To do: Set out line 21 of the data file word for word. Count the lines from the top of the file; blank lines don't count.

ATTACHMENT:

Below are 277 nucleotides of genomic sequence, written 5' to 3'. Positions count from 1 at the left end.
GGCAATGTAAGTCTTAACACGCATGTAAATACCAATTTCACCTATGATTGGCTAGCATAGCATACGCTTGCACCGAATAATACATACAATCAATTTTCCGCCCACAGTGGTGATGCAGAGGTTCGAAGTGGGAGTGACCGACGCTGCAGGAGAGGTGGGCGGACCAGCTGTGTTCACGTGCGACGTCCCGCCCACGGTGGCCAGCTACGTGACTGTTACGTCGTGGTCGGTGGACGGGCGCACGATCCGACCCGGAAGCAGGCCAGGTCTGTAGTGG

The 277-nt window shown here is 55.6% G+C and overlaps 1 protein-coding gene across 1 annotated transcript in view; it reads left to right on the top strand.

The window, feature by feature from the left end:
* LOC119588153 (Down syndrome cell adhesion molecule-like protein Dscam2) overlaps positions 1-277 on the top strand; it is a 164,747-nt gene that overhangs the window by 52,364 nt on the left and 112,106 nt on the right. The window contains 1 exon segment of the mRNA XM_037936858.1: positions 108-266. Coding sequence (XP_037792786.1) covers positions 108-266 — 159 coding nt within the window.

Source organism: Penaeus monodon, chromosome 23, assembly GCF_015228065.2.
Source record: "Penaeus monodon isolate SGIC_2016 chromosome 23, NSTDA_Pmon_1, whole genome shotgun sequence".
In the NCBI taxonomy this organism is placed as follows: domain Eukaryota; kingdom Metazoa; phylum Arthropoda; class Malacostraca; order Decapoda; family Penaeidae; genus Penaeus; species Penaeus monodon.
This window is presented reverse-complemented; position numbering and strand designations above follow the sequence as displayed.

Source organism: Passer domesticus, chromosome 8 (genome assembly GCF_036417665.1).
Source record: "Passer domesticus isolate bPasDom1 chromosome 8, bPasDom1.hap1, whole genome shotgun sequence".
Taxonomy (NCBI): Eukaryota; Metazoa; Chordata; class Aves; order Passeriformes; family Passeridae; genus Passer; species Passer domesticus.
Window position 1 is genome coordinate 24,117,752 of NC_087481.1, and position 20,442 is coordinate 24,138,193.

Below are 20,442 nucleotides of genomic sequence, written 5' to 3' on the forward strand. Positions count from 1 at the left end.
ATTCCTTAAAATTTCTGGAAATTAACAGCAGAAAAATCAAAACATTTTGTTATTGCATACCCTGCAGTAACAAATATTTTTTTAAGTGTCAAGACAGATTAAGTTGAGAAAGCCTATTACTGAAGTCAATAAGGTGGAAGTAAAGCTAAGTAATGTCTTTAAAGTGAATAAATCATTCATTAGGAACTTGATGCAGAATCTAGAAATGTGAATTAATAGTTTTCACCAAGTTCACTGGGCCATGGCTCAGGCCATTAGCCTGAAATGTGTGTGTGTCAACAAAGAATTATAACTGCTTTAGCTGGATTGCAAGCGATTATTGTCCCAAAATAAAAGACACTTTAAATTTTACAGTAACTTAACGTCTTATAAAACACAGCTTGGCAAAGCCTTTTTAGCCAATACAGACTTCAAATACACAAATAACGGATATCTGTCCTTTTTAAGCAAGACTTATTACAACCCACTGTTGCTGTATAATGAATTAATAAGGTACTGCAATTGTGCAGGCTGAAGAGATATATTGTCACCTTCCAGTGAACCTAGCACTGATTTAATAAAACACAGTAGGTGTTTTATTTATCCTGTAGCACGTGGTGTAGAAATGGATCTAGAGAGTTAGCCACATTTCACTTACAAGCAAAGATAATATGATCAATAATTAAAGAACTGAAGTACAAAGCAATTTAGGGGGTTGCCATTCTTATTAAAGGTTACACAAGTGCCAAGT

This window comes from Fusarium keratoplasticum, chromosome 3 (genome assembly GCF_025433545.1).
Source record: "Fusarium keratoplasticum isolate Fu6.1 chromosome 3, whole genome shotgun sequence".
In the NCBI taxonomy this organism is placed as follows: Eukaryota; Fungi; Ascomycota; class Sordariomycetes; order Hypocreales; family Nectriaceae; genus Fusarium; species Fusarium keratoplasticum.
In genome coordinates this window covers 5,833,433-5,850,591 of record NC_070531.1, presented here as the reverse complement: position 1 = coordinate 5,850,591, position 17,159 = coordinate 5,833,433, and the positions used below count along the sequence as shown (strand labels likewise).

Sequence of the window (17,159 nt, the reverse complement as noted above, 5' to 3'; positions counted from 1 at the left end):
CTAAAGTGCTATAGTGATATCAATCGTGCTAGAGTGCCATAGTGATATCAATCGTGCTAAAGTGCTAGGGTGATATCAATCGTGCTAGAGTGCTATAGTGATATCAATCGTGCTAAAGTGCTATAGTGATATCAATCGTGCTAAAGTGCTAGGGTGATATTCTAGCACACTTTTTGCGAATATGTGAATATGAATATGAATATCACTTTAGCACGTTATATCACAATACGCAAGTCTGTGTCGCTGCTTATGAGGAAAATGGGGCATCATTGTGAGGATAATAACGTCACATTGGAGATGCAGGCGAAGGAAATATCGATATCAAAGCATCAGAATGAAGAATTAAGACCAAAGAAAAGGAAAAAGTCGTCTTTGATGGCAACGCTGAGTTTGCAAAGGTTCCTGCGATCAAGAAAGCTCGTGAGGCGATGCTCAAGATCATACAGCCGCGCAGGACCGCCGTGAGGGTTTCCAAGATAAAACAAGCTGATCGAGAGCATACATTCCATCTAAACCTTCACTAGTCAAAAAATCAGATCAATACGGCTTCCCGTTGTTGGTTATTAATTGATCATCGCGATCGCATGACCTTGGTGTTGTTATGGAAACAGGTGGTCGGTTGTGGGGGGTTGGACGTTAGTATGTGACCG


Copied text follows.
CTAAAGTGCTATAGTGATATCAATCGTGCTAGAGTGCCATAGTGATATCAATCGTGCTAAAGTGCTAGGGTGATATCAATCGTGCTAGAGTGCTATAGTGATATCAATCGTGCTAAAGTGCTATAGTGATATCAATCGTGCTAAAGTGCTAGGGTGATATTCTAGCACACTTTTTGCGAATATGTGAATATGAATATGAATATCACTTTAGCACGTTATATCACAATACGCAAGTCTGTGTCGCTGCTTATGAGGAAAATGGGGCATCATTGTGAGGATAATAACGTCACATTGGAGATGCAGGCGAAGGAAATATCGATATCAAAGCATCAGAATGAAGAATTAAGACCAAAGAAAAGGAAAAAGTCGTCTTTGATGGCAACGCTGAGTTTGCAAAGGTTCCTGCGATCAAGAAAGCTCGTGAGGCGATGCTCAAGATCATACAGCCGCGCAGGACCGCCGTGAGGGTTTCCAAGATAAAACAAGCTGATCGAGAGCATACATTCCATCTAAACCTTCACTAGTCAAAAAATCAGATCAATACGGCTTCCCGTTGTTGGTTATTAATTGATCATCGCGATCGCATGACCTTGGTGTTGTTATGGAAACAGGTGGTCGGTTGTGGGGGGTTGGACGTTAGTATGTGACCG